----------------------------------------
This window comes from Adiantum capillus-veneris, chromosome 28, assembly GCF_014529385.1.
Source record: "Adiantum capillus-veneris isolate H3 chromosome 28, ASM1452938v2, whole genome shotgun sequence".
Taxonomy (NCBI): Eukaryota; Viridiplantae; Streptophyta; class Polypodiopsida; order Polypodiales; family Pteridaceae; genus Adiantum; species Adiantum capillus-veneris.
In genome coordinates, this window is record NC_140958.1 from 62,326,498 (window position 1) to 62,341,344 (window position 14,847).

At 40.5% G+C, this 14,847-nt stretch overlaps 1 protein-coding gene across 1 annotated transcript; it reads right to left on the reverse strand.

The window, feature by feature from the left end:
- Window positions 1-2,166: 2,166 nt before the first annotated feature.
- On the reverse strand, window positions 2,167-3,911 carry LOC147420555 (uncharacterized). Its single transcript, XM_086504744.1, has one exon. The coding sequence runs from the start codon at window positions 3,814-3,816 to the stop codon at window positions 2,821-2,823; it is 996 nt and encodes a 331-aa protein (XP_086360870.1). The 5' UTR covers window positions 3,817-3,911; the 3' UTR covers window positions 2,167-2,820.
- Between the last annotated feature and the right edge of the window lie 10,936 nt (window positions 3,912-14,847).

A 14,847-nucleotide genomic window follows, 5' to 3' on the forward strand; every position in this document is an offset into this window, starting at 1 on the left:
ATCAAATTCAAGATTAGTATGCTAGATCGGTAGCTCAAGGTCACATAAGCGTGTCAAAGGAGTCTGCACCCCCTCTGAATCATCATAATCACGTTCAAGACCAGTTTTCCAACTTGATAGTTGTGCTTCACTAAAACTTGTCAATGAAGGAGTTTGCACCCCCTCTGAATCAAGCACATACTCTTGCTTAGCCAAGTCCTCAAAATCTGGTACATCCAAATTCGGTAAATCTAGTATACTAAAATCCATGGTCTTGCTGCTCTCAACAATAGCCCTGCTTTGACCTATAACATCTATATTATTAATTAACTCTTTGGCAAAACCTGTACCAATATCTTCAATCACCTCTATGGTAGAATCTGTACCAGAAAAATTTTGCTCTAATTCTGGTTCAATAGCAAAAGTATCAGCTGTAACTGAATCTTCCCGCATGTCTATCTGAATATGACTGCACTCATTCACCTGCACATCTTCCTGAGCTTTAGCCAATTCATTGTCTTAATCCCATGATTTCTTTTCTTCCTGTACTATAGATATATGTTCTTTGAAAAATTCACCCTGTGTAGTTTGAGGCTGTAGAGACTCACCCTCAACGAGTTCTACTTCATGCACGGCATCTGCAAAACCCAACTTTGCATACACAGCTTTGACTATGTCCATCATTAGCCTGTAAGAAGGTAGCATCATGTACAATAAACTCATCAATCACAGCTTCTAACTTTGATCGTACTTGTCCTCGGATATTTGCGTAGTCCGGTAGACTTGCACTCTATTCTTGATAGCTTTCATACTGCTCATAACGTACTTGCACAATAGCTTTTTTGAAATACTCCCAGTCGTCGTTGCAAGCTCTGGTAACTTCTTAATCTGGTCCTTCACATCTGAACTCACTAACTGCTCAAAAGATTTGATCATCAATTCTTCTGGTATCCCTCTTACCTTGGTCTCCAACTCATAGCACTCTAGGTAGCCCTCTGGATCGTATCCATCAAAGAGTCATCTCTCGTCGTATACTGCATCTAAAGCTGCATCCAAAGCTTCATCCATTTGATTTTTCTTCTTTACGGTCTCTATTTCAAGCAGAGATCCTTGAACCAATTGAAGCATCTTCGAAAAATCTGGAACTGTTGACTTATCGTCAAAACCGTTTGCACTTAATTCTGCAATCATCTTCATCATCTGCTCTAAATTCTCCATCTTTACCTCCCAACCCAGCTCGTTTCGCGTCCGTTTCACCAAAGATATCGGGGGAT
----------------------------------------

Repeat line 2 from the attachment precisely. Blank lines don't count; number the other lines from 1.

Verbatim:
Source record: "Adiantum capillus-veneris isolate H3 chromosome 28, ASM1452938v2, whole genome shotgun sequence".